https://doi.org/10.7554/eLife.00947.004
Figure 2 with 2 supplements
The in vitro lipidation of LC3 is regulated by ATG5, starvation and PI3K.

(A) Starvation-promoted and ATG5-dependent lipidation of LC3. Indicated cells were either untreated or starved for 30 min. The in vitro lipidation reaction with the indicated combination of cytosols and membranes was performed. The formation of LC3-II was analyzed by SDS-PAGE and immunoblot. Asterisk, non-specific band (B) PI3K inhibitors 3-methyladenine (3-MA) and wortmannin (Wtm) inhibit LC3 lipidation. The in vitro lipidation reaction, with cytosol from starved WT MEFs and membrane from Atg5 KO MEFs, was performed in the absence or presence of the indicated concentrations of 3-MA and wortmannin for 60 min. LC3 lipidation was analyzed by SDS-PAGE and immunblot. (C) PI3P dependence of in vitro LC3 lipidation. The in vitro lipidation reaction similar to (B) was performed in the absence or presence of increasing concentrations of GST-FYVE or FYVE (C/S) proteins for the indicated times. SDS-PAGE and immunoblot were performed to analyze the level of LC3-II. Quantification of lipidation activity was shown as the ratio of LC3-II to LC3-I (II/I).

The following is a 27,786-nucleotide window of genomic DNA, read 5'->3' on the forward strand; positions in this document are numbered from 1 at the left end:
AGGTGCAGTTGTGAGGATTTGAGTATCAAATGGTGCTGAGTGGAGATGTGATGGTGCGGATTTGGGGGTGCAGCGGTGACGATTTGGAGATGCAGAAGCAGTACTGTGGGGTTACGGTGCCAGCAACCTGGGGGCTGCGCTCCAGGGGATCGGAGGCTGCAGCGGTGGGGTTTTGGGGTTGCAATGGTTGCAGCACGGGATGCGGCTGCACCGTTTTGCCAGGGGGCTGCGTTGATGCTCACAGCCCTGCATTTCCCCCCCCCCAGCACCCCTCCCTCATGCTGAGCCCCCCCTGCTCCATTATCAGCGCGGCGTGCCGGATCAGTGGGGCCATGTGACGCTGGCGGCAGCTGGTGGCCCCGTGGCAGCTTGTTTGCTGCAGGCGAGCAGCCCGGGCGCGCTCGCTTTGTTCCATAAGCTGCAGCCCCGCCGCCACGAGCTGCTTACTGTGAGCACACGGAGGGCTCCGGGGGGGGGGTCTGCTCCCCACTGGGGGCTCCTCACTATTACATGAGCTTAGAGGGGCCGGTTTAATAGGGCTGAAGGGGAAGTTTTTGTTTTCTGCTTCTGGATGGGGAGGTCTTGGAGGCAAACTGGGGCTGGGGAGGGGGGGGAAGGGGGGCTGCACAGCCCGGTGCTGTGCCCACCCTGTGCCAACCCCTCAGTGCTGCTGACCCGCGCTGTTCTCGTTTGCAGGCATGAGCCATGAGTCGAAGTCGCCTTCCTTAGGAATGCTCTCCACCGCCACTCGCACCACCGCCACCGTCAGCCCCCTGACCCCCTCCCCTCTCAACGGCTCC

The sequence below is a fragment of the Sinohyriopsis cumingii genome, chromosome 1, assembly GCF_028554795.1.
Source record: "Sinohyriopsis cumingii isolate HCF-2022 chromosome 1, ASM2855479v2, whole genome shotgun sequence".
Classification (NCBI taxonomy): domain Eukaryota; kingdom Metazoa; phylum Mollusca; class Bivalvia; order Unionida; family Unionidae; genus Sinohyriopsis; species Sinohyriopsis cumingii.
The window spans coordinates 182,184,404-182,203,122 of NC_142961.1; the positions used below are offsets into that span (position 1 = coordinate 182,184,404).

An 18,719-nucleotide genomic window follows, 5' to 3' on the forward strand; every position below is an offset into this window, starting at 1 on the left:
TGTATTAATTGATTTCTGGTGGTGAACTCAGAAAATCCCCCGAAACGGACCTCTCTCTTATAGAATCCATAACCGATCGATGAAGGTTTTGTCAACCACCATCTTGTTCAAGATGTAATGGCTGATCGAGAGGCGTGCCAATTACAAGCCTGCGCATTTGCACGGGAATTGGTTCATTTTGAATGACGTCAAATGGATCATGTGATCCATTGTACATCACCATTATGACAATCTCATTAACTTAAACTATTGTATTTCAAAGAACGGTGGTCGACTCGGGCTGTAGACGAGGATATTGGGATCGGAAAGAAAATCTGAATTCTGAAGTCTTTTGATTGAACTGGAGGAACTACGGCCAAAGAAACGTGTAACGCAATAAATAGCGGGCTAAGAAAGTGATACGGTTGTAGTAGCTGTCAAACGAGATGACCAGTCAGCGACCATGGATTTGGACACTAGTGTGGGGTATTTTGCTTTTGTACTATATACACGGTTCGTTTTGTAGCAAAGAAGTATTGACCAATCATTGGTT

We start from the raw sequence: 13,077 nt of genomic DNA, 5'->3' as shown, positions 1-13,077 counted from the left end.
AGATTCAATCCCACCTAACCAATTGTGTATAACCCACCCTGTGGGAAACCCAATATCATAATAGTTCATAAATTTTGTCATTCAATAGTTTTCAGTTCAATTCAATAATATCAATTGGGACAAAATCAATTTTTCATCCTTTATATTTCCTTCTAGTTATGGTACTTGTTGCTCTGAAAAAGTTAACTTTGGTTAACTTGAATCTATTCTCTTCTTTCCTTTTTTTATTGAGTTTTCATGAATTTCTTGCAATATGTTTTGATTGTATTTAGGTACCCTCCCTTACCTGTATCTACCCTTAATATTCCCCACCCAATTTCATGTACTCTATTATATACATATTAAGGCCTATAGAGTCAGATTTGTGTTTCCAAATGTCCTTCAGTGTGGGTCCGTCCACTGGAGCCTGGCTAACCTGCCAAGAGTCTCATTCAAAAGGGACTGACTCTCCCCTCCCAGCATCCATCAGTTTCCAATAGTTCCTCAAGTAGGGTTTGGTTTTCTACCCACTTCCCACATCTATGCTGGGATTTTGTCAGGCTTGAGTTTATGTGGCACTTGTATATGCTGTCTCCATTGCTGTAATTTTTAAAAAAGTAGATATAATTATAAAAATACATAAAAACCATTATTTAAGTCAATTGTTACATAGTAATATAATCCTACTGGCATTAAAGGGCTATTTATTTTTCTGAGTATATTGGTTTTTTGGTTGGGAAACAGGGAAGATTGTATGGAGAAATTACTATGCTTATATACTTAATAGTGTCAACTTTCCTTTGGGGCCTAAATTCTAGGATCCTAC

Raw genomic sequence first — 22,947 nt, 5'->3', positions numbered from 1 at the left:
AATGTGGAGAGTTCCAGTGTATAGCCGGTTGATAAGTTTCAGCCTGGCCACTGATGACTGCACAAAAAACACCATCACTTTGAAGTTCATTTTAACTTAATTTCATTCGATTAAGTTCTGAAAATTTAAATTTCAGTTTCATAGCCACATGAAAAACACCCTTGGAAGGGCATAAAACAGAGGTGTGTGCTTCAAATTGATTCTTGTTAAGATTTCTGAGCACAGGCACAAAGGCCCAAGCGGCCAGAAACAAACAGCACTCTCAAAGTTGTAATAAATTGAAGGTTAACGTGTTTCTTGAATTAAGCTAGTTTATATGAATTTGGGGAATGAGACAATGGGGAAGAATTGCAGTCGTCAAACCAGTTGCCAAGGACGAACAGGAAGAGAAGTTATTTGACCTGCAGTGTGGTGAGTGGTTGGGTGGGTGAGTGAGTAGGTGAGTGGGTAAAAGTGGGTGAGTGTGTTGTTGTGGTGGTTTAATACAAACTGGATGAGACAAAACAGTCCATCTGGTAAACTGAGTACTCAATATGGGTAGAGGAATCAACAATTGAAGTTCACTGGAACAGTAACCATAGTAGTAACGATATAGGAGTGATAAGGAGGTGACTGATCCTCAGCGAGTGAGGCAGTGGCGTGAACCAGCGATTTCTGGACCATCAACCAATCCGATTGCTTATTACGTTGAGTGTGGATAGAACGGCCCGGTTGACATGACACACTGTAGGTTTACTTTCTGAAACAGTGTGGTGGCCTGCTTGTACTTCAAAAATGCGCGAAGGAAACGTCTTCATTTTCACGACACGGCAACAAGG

https://doi.org/10.7554/eLife.00947.005
Figure 2—figure supplement 1
Starvation-promoted lipidation of LC3 by COS-7 or HEK293T cytosol.

COS-7, HEK293T and Atg5 KO MEF cells were either untreated or starved for 60 min. The in vitro lipidation reaction with indicated combination of cytosols and membranes was performed followed by SDS-PAGE and immunoblot to examine the formation of LC3-II.

https://doi.org/10.7554/eLife.00947.006
Figure 2—figure supplement 2
Purification and verification of GST-FYVEs.

(A) Purification of GST-fusion PI3P binding FYVE domains and mutants (C/S). (B) PIP Strip blot with 10 µg/ml GST-FYVE. (C) PIP Strip blot with 10 µg/ml GST-FYVE (C/S).

https://doi.org/10.7554/eLife.00947.007
Figure 3 with 1 supplement
Recapitulation of the major regulatory pathways for autophagy by in vitro lipidation of T7-LC3.